Tuesday, January 22, 2013

Why pay interest on deposits if depositors do not ask for interest?

In developing economies, savings decisions are characterized by an important lack of commitment. People are aware of this and try to overcome this with institutions that seem strange to us, like ROSCAs where you pay regularly into a club and you get your investment back without return at a random date. What seems foolish to us makes sense to someone who cannot resist spending (often out of necessity) but need to make a capital purchase. But then, why would banks pay interest on savings deposits, as they appear to do in these countries? People should be willing to save into illiquid savings vehicles for free, right?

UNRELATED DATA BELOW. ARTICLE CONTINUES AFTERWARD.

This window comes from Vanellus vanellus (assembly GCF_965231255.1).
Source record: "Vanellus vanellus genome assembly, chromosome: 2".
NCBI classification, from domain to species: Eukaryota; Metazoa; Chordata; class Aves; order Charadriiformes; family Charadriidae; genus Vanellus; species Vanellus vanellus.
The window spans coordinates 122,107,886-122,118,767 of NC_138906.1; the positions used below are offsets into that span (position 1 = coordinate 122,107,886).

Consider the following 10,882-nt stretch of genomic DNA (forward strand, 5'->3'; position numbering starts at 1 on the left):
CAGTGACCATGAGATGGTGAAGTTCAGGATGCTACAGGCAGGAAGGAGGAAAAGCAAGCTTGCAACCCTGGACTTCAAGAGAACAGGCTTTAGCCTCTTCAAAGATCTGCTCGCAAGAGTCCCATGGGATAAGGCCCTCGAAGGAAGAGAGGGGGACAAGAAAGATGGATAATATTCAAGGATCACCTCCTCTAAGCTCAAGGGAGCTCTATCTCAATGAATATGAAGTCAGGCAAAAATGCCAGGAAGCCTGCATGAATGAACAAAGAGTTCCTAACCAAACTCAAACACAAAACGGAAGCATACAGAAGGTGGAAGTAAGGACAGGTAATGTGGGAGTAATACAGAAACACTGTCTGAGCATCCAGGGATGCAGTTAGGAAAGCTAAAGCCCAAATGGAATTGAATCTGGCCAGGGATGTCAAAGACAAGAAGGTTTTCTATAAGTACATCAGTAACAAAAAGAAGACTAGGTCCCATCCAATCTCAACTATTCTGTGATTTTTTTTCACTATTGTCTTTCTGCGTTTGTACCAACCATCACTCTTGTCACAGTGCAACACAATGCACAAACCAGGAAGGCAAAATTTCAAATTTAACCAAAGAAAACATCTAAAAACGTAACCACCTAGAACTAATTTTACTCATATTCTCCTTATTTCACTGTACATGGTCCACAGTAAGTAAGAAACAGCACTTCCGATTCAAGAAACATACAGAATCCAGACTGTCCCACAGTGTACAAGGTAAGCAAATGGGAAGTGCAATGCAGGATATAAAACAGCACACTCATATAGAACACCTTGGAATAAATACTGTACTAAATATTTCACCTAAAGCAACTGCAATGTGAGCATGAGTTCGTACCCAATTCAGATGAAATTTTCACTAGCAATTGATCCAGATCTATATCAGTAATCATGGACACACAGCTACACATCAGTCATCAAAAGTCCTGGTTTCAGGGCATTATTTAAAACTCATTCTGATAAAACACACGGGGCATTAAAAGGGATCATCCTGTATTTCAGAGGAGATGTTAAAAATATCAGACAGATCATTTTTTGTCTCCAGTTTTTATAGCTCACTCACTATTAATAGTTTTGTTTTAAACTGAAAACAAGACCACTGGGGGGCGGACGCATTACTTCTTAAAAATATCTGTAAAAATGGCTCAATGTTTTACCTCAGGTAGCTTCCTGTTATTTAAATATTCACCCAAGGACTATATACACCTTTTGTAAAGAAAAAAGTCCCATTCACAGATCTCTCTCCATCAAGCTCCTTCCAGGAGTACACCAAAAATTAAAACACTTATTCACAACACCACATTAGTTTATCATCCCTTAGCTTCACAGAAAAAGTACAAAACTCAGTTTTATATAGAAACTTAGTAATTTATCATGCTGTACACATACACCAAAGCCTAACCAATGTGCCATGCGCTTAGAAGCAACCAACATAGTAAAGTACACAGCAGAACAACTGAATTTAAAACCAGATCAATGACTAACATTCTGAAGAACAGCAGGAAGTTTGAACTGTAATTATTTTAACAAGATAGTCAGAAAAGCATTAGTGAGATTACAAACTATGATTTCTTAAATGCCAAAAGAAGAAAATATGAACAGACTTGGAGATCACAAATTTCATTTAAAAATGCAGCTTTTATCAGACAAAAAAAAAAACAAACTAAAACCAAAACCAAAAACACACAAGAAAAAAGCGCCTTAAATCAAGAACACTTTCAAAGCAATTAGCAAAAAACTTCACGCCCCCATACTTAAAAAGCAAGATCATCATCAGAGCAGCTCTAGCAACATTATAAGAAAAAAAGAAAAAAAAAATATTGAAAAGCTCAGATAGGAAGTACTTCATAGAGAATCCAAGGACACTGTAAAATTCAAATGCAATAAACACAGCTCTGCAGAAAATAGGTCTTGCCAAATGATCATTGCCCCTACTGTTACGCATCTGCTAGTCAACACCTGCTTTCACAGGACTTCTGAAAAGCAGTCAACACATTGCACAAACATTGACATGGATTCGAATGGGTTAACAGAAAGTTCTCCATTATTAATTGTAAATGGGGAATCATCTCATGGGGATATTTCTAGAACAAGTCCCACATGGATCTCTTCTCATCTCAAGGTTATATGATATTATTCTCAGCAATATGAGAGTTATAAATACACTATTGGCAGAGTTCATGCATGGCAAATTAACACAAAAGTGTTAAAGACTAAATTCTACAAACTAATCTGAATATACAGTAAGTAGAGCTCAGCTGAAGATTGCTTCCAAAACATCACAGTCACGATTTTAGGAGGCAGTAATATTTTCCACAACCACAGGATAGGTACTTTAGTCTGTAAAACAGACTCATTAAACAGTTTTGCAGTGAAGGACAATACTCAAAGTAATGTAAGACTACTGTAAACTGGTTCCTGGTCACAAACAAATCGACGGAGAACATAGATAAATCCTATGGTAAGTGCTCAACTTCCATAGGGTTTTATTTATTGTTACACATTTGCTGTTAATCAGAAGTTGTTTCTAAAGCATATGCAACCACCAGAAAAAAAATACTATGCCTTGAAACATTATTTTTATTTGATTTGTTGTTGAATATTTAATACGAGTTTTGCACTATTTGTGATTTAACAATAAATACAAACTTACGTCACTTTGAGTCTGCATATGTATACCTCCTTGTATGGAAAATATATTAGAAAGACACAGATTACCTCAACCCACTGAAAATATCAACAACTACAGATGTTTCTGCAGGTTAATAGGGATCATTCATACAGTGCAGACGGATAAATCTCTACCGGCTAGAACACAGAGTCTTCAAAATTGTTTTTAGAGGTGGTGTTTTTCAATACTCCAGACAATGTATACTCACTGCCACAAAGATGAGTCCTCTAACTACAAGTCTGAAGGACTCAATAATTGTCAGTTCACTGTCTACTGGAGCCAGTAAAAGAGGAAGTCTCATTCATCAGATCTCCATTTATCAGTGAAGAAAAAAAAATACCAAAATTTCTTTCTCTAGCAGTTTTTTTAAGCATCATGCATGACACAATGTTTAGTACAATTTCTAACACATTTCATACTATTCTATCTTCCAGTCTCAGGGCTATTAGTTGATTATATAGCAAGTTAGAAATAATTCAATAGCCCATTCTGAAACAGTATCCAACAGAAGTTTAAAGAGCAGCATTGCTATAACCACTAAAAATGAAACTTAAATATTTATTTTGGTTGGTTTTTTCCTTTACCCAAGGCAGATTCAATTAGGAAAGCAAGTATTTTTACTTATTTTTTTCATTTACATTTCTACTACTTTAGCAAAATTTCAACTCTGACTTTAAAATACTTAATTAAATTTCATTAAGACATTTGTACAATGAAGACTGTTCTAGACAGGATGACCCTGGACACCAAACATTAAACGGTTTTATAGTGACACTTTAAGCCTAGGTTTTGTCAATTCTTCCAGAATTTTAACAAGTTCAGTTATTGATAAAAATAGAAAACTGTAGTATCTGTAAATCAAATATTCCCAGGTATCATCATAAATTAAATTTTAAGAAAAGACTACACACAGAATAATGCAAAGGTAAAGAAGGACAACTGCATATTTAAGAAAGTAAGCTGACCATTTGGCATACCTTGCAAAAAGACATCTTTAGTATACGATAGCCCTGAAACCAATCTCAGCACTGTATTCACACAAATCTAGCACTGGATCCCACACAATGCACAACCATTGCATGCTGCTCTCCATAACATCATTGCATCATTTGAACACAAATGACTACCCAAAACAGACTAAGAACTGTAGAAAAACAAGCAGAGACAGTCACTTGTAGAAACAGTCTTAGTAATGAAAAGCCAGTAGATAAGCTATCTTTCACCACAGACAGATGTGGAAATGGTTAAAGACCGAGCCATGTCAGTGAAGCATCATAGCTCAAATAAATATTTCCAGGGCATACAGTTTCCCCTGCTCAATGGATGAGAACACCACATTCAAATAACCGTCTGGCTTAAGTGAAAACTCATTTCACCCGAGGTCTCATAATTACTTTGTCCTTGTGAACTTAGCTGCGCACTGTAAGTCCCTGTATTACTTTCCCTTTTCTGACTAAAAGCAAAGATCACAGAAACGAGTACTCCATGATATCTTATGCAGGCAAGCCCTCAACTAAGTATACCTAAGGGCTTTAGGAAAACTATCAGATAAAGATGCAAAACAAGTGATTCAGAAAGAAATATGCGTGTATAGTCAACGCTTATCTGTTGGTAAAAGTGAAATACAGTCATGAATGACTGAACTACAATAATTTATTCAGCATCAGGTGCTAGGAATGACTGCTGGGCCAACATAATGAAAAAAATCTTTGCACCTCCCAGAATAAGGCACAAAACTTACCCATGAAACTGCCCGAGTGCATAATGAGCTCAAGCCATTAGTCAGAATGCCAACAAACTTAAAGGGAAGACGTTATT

Carolina Laureti and Ariane Szafarz show this is no that simple. Indeed, banks need the additional incentive of interest on illiquid savings to meet regulatory requirements for reserves. Also, the banks cannot differentiate well between rich and poor savers. The rich ones do not have this time consistency problem and require a return. Of course, one could have the interest rate increasing with the level of deposits, but that does not seem to be an option. In fact, I notice that, at least in rich countries, it is often the opposite, as if banks do not want large amounts in savings accounts. I wonder why.

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